20050828, 22:18  #1 
"Kyle"
Feb 2005
Somewhere near M50..sshh!
1101111110_{2} Posts 
Shortcuts on large computations
Alright, quick question everyone. Is there a way to find the last few digits and the first few digits of a large number in exponent form, i.e. 2^2345343? I know that finding the last few digits would be easier, but finding more than the last 3 (as far as my mathematical knowledge goes, would take a very long time). And as for finding the first, say, 10 digits of the number...I have no idea how to do that. Is there an easy, fast way to find the first and last 10 digits of such a number, with any base?
Thanks. 
20050828, 22:26  #2  
Nov 2003
2^{2}·5·373 Posts 
Quote:
number theory. Just compute your number mod 10^k for your chosen k. Finding the first few digits is also easy and requires nothing more than second year high school algebra. Hint: "think logarithms". Of course, one needed to compute the log to sufficient accuracy, but that is easy. [but it does require some knowledge of infinite series or equivalent]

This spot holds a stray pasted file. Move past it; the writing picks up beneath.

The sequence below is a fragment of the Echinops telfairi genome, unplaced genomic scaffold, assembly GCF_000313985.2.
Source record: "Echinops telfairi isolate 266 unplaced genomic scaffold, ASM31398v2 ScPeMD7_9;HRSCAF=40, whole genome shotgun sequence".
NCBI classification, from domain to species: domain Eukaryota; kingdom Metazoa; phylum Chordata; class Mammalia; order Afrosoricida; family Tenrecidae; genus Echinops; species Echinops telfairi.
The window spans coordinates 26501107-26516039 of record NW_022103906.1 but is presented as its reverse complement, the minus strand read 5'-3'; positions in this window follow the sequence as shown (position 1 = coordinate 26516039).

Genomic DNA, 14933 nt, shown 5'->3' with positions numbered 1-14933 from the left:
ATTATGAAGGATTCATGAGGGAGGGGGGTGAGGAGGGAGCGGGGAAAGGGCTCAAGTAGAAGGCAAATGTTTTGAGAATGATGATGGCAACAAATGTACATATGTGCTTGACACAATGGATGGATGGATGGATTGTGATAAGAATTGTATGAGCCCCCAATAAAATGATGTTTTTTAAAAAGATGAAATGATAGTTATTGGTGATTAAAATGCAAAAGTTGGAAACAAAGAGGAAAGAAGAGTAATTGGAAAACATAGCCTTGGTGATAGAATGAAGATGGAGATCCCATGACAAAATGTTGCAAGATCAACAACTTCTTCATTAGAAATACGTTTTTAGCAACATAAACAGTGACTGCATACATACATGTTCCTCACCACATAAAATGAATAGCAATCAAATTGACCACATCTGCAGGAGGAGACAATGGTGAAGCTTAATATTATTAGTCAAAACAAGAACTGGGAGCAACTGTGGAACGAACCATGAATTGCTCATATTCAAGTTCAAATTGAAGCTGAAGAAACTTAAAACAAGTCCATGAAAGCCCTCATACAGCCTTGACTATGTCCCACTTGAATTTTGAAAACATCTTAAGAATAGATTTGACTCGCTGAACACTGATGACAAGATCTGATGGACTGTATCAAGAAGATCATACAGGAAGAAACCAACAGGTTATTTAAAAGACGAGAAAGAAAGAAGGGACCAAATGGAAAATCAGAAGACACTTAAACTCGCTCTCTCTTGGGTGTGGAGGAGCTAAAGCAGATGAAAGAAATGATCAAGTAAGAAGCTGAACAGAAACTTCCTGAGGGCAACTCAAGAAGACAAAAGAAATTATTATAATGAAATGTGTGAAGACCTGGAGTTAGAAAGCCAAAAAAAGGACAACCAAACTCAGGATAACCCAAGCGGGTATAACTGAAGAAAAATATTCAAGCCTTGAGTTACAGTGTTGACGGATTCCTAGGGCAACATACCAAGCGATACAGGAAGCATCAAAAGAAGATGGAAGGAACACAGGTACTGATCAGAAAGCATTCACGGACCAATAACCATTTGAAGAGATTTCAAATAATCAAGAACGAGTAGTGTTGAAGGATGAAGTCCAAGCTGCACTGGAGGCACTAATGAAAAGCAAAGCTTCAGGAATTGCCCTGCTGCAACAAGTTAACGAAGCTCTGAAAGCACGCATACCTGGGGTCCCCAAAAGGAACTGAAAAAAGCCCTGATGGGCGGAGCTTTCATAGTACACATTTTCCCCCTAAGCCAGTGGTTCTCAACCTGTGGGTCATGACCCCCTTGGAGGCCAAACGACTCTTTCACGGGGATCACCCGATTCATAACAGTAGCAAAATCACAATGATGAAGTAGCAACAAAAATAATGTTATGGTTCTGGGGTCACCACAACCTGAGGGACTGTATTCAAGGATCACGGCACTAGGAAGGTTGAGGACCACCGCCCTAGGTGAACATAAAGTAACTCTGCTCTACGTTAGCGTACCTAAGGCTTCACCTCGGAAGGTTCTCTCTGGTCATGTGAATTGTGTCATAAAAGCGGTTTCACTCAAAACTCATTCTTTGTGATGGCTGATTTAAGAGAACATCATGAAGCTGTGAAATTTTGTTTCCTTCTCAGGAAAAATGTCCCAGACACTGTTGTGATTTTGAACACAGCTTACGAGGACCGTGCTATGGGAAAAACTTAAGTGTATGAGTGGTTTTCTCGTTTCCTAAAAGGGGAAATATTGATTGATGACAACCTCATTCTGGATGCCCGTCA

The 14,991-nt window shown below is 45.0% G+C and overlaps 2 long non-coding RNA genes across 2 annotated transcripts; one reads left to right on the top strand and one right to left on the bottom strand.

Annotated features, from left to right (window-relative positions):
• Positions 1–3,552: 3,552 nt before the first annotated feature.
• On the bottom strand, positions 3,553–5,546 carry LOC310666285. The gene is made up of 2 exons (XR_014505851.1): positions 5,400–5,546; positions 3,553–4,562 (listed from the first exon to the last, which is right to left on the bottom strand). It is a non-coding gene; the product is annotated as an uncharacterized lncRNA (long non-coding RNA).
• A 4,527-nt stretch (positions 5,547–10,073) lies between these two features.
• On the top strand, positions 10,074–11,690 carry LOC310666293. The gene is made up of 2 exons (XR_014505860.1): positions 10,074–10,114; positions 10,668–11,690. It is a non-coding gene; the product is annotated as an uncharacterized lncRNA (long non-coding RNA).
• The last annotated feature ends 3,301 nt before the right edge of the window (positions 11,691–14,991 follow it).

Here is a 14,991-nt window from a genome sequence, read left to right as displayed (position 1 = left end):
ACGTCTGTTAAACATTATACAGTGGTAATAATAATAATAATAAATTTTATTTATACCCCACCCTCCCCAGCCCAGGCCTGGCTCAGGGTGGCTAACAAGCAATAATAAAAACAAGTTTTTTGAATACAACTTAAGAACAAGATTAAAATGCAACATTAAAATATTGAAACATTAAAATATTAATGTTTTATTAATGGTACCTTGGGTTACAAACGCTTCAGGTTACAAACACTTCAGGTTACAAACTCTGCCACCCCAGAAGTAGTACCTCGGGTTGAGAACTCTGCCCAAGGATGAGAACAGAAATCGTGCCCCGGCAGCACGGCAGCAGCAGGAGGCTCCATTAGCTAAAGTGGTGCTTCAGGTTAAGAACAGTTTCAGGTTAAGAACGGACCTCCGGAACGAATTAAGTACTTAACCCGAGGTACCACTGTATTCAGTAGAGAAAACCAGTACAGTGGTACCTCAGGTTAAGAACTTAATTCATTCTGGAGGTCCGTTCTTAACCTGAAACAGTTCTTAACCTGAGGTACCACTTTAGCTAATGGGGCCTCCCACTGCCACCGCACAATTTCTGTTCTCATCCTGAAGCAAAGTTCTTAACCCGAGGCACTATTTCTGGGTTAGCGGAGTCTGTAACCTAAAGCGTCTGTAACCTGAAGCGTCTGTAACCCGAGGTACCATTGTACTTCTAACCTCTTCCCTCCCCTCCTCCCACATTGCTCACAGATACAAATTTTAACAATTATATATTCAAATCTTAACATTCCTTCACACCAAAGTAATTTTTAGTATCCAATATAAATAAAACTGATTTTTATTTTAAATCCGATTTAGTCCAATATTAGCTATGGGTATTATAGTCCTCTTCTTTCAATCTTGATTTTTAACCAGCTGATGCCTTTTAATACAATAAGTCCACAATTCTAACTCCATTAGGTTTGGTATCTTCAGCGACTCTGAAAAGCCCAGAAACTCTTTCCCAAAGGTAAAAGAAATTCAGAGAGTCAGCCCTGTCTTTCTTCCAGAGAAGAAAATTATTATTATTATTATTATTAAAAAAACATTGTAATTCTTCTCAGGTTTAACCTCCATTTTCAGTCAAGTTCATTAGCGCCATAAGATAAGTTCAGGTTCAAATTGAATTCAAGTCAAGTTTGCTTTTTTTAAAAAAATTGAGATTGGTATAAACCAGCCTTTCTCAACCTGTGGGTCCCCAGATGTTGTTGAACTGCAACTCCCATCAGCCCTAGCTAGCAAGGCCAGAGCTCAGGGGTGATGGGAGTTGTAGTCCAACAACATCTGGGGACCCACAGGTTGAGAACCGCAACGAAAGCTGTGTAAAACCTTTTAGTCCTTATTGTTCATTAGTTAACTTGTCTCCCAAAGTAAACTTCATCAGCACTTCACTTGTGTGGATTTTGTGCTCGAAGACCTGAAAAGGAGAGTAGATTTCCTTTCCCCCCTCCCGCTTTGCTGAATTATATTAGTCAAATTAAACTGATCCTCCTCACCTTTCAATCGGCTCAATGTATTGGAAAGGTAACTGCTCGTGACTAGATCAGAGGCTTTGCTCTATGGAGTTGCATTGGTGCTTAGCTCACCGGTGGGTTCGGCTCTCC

20050829, 20:19  #3 
∂^{2}ω=0
Sep 2002
República de California
2·13·443 Posts 
For the leastsignificant D decimal digits, compute your desired number using modular binary exponentiation, with modulus 10^D.

20050903, 18:56  #4 
"Kyle"
Feb 2005
Somewhere near M50..sshh!
1101111110_{2} Posts 
Thanks :)

Thread Tools  
Similar Threads  
Thread  Thread Starter  Forum  Replies  Last Post 
What should the "q" value increase to for GNFS/SNFS computations?  2147483647  Factoring  2  20161210 08:42 
Large FFT tweaking  Zerowalker  Information & Answers  8  20130419 15:01 
a^n mod m (with large n)  Romulas  Math  3  20100508 20:11 
NFS with 5 and 6 large primes  jasonp  Factoring  4  20071204 18:32 
very large exponents  pacionet  Data  4  20051104 20:10